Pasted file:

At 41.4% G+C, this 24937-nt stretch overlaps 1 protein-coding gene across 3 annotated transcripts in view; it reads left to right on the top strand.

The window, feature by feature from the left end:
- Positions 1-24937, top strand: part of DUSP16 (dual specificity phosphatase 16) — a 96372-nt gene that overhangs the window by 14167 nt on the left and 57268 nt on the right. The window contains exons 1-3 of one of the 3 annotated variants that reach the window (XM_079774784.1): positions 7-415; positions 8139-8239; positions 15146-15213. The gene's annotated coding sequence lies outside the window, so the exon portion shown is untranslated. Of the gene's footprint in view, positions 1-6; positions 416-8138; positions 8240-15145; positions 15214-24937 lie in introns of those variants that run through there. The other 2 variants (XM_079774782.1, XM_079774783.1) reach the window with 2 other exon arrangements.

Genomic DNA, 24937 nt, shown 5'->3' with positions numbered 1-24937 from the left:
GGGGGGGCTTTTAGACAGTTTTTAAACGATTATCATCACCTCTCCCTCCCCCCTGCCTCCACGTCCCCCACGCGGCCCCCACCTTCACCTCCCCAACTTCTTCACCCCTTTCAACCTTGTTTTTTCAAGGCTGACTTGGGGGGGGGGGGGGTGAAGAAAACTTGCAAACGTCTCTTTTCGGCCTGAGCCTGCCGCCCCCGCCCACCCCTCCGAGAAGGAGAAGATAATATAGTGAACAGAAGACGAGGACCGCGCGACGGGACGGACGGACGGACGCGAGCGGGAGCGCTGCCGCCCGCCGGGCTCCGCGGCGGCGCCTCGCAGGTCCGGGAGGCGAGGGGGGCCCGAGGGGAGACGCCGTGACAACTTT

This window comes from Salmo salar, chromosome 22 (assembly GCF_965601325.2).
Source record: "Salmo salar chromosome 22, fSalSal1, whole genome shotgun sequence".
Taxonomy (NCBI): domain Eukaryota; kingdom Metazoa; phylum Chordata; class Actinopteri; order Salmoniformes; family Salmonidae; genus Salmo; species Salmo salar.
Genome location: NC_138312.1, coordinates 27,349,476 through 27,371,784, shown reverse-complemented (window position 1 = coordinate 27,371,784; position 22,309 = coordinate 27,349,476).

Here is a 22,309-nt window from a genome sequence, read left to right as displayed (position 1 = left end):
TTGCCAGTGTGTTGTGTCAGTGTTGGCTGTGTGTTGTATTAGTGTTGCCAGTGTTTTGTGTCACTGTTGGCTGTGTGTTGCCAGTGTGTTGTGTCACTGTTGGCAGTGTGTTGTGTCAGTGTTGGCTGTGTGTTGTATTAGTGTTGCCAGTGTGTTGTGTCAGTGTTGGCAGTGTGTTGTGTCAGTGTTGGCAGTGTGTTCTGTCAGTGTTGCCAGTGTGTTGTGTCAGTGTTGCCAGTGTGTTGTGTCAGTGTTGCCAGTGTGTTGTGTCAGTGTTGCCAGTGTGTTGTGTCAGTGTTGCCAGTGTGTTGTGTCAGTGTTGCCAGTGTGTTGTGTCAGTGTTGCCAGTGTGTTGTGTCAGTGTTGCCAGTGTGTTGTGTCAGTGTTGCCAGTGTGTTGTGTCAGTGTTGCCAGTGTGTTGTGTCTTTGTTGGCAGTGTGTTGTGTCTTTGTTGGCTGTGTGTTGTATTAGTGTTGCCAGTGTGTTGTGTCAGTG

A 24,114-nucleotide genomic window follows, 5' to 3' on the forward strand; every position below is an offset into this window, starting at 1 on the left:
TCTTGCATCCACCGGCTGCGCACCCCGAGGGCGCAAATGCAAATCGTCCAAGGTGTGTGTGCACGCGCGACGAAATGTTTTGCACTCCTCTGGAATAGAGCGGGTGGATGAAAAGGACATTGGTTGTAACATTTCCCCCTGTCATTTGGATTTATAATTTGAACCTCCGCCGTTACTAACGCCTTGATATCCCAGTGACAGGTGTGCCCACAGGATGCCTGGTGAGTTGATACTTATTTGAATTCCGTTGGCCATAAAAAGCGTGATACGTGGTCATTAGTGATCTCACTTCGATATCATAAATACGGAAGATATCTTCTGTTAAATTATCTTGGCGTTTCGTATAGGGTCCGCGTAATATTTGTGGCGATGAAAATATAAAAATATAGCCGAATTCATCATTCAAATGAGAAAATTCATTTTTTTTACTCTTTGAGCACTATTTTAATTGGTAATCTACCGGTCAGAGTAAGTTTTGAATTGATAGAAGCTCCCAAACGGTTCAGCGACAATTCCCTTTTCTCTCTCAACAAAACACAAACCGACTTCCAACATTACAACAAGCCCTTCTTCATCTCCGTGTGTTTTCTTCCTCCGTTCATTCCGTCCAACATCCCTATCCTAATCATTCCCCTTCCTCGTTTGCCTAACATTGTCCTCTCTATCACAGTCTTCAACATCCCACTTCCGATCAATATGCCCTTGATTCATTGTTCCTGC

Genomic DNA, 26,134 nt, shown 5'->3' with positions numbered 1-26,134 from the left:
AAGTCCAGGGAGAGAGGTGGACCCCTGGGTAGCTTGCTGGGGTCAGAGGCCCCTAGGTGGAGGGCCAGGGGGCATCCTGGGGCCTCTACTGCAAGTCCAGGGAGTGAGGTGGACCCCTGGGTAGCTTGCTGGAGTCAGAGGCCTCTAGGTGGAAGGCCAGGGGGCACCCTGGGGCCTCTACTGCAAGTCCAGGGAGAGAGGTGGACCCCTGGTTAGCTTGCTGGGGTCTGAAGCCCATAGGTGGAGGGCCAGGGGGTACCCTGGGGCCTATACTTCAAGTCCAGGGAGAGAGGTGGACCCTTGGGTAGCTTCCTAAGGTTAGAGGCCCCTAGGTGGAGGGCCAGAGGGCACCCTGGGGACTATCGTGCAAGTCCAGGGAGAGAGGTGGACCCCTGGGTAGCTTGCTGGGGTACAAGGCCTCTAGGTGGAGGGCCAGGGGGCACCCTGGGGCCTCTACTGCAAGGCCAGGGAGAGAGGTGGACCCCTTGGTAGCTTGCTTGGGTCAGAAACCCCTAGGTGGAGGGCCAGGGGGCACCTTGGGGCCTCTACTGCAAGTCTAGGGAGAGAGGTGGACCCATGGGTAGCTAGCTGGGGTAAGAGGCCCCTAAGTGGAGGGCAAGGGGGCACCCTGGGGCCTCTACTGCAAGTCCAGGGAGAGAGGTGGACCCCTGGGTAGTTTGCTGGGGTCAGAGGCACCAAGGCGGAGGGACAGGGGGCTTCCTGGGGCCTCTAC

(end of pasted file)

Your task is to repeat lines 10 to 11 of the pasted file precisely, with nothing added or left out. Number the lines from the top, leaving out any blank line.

Here is a 22,309-nt window from a genome sequence, read left to right as displayed (position 1 = left end):
TTGCCAGTGTGTTGTGTCAGTGTTGGCTGTGTGTTGTATTAGTGTTGCCAGTGTTTTGTGTCACTGTTGGCTGTGTGTTGCCAGTGTGTTGTGTCACTGTTGGCAGTGTGTTGTGTCAGTGTTGGCTGTGTGTTGTATTAGTGTTGCCAGTGTGTTGTGTCAGTGTTGGCAGTGTGTTGTGTCAGTGTTGGCAGTGTGTTCTGTCAGTGTTGCCAGTGTGTTGTGTCAGTGTTGCCAGTGTGTTGTGTCAGTGTTGCCAGTGTGTTGTGTCAGTGTTGCCAGTGTGTTGTGTCAGTGTTGCCAGTGTGTTGTGTCAGTGTTGCCAGTGTGTTGTGTCAGTGTTGCCAGTGTGTTGTGTCAGTGTTGCCAGTGTGTTGTGTCAGTGTTGCCAGTGTGTTGTGTCAGTGTTGCCAGTGTGTTGTGTCTTTGTTGGCAGTGTGTTGTGTCTTTGTTGGCTGTGTGTTGTATTAGTGTTGCCAGTGTGTTGTGTCAGTG